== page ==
Florida police urge parents to secure guns after 4-year-old shoots mom

A gun control advocacy group estimates that in 2015, there were 265 children who accidentally shot themselves or someone else with a firearm.

Ann Hermes/The Christian Science Monitor
Permitted gun owner Shane Gazda displays his gun collection as his children Savannah and Declan look on at the kitchen table of their home in Clayton, N.C., on Thursday, February 2, 2012. A 4-year-old in Florida shot his mother (not pictured) in the back Tuesday afternoon, prompting officials to urge parents to secure their weapons.

A 4-year-old boy in north Florida shot his mother as the two of them were in her pickup truck Tuesday afternoon. Authorities including the state Department of Children and Families, are now investigating how the toddler had access to the weapon.

The Jacksonville mother, Jamie Gilt, is in stable condition, but was shot in the back with a .45-caliber gun that police say she owned. The boy was not hurt and is currently in the care of relatives. Law enforcement used the incident to promote gun safety, especially around children's access to weapons.

"[Parents] must keep firearms secured and locked," Putnam County Sheriff's Office spokesman Joseph Wells said Tuesday afternoon.

According to the Law Center to Prevent Gun Violence, Florida is among 27 states and Washington, D.C. that have child access protection laws that prohibit the storage of a loaded gun where children may have access to it.

Researchers have found that millions of American children live in homes with readily obtainable guns. As many as one in every three handguns are kept loaded and unlocked, a study has found. As a result, accidents similar to that of Gilt and her son happen too frequently.

In 2015, at least 265 children under the age of 18 accidentally shot themselves or someone else with a firearm, as reported by control advocacy group Everytown for Gun Safety. That’s about five shootings every week. Of the 265 incidents, 83 resulted in a fatality.

While the National Rifle Association has opposed access prevention laws, arguing that it could lead to civil rights abuse on a larger scale, the gun rights group recommends gun owners to always keep a gun unloaded until it’s to be used.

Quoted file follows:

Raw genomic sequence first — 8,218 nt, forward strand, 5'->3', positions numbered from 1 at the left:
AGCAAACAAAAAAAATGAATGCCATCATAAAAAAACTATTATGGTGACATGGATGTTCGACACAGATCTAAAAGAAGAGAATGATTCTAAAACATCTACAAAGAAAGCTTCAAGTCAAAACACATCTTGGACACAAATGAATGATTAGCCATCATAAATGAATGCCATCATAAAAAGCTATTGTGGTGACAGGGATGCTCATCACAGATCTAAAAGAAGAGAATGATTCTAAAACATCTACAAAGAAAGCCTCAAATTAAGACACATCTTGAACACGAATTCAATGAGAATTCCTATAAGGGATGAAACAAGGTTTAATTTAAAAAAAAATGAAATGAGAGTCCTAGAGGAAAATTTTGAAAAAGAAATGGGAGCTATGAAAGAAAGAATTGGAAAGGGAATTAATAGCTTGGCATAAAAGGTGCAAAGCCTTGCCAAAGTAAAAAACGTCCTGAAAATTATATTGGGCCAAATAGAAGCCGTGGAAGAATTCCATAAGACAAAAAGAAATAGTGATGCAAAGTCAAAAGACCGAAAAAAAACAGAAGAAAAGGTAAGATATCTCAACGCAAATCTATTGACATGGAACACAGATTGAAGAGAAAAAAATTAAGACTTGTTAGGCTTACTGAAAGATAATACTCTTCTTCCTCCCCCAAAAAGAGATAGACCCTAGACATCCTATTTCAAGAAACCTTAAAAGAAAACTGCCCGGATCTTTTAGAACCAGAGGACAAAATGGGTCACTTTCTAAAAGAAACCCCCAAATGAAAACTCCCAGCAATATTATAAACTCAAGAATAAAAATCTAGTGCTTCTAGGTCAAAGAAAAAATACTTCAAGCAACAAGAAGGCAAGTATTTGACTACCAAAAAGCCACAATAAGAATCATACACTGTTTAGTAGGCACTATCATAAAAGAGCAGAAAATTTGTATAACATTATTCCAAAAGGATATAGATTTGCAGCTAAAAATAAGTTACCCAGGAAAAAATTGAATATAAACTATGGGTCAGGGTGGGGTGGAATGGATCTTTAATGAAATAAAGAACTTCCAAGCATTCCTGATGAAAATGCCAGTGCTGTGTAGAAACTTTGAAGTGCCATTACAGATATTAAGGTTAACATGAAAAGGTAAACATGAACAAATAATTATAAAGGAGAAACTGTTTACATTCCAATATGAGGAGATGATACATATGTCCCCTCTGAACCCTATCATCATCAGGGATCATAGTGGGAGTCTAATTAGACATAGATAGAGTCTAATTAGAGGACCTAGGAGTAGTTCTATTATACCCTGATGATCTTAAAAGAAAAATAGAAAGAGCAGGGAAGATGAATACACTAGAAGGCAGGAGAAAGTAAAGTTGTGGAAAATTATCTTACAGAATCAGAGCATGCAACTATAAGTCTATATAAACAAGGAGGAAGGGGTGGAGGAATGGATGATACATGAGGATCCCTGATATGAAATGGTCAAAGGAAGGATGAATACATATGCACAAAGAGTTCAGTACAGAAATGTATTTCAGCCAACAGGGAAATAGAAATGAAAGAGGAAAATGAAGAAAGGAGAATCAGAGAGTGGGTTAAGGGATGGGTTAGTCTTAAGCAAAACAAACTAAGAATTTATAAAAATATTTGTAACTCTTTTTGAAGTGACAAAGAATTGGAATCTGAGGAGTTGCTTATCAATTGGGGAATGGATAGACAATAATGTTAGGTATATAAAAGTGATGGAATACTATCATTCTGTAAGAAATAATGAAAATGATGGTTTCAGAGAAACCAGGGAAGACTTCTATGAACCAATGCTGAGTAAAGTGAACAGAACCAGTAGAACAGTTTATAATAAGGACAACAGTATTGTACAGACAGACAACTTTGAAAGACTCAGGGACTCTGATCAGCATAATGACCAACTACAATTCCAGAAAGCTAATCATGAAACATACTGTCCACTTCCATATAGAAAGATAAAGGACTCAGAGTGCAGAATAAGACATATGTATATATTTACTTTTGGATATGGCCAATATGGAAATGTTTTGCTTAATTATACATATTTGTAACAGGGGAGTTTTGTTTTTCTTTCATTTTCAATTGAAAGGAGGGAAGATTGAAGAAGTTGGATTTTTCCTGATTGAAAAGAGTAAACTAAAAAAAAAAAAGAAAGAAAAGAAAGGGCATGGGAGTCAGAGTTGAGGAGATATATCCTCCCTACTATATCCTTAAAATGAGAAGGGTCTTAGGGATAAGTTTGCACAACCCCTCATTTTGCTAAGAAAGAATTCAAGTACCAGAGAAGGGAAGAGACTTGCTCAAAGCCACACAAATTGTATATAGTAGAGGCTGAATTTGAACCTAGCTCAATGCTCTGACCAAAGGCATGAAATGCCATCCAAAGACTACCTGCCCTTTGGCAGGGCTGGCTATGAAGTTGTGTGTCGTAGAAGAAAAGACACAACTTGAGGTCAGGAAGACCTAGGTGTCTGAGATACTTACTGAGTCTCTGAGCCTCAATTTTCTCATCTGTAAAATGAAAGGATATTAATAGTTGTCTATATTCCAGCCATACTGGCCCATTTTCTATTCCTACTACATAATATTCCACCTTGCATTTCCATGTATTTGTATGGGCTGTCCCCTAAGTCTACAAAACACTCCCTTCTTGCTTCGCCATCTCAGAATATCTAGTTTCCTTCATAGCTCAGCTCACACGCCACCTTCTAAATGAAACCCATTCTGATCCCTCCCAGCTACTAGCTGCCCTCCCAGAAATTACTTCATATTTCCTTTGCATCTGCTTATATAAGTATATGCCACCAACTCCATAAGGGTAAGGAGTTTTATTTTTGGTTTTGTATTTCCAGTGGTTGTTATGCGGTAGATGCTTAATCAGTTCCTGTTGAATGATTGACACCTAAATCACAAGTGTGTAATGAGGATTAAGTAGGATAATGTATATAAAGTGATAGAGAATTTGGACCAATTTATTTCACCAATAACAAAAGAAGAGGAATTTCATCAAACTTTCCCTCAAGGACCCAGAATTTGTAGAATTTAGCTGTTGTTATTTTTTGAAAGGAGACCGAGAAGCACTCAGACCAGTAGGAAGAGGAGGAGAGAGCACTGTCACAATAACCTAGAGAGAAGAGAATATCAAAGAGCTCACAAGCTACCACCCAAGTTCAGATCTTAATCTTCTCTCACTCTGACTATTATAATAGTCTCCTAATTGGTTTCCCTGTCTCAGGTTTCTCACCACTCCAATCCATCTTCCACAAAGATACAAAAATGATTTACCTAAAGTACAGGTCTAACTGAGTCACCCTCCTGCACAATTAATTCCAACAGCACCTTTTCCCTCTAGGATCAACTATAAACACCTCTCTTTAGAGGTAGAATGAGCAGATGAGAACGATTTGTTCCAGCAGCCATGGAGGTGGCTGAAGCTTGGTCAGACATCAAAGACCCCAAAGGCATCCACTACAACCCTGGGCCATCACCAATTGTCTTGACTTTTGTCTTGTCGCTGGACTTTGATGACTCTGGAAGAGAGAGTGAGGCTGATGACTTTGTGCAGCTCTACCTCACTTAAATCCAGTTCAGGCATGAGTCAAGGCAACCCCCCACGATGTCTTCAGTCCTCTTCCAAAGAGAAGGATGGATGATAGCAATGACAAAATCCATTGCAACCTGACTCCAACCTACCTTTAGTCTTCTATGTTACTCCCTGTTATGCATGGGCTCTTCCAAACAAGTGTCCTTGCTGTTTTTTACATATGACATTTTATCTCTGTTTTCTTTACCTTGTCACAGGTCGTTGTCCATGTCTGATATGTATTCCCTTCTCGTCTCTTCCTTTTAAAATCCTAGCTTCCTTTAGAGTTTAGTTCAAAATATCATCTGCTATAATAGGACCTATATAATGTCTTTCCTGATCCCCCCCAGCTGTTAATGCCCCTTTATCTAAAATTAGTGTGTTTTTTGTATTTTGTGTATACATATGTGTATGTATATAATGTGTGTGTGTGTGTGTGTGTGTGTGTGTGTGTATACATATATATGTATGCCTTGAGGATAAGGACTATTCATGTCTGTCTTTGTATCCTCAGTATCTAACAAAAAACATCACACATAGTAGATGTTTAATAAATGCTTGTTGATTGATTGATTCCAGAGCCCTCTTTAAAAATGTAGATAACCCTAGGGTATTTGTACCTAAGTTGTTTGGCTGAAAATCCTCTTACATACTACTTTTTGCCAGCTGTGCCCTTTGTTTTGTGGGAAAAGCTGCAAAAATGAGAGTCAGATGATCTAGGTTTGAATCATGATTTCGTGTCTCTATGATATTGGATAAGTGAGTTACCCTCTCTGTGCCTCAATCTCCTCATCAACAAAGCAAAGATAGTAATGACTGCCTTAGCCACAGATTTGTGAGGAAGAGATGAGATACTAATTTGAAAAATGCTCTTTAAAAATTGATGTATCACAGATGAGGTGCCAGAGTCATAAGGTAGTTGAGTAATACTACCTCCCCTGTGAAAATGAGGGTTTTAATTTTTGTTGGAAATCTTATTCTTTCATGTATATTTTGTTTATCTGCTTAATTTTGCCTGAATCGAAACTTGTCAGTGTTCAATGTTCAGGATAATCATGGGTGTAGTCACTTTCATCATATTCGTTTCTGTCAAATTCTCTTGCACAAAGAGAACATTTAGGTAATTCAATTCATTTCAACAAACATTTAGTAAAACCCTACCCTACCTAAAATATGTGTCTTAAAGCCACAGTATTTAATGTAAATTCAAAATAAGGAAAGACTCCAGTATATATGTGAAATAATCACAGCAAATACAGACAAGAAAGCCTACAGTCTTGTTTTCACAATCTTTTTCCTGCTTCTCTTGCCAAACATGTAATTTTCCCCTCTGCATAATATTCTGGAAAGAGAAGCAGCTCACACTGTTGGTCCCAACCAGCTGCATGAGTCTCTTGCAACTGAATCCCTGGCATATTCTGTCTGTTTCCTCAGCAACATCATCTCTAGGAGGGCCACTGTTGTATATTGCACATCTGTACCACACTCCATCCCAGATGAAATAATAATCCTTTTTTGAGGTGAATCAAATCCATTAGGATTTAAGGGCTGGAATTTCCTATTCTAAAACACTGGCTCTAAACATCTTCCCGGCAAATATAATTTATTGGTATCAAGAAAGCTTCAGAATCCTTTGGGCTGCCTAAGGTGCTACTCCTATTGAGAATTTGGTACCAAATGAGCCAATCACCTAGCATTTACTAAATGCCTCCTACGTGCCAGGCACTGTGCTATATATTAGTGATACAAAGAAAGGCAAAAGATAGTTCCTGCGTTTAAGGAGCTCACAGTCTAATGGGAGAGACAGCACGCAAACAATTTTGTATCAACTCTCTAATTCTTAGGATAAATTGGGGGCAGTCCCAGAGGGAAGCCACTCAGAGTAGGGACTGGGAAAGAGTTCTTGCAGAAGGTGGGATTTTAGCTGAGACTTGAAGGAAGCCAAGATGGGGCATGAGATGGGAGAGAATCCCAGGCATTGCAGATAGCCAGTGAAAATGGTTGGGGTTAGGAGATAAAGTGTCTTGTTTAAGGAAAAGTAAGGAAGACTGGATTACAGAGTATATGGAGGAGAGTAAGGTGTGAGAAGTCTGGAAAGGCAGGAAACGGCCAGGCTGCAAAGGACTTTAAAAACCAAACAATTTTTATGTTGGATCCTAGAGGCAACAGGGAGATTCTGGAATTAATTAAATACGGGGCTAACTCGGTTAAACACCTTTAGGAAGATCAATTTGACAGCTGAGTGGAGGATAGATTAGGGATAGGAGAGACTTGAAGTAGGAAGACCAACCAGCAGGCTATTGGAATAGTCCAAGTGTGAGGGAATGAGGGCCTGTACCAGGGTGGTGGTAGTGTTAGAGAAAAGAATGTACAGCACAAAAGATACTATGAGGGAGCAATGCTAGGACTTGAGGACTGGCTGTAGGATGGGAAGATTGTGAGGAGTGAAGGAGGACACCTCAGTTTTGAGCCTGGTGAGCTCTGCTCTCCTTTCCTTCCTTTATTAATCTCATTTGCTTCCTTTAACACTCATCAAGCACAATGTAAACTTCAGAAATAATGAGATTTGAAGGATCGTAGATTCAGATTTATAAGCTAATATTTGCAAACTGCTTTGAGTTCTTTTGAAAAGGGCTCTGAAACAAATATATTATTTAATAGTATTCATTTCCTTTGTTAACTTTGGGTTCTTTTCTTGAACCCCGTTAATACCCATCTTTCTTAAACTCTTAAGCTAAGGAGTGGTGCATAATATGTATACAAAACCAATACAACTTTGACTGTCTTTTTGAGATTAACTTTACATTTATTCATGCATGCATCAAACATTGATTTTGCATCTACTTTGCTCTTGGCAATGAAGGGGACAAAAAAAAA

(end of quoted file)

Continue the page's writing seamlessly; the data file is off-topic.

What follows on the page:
“Many factors must be considered when deciding where and how to store guns,” the organization’s training website read. “A person's particular situation will be a major part of the consideration. Dozens of gun storage devices, as well as locking devices that attach directly to the gun, are available.”

Gun safety experts recommend using lock boxes or safes, as well as trigger locks that go around the weapon. But beyond these concrete precautions, parents can also educate their children on gun safety and instill a mindset of responsibility, fire-arms advocates say.

“One of the first things any new mother learns is that children are very curious. It’s how they learn about the world,” Kathy Jackson, a professional firearms trainer and a mother of five writes on her website.

“It is my belief that any child who has his curiosity satisfied in safe ways is far less likely to look for ways to satisfy it that aren’t so safe," she writes. "If he has permission to handle mom’s handgun while she is standing right there watching him and keeping him from doing something stupid, he is less likely to go looking for the gun when she is not around to protect him.”

Gilt, a gun-rights advocate herself, may have taken steps to teach her young son how to shoot. A Facebook page belonging to a Jamie Gilt includes a post from he day before the incident that suggested as much, The Florida Times Union reported Tuesday.

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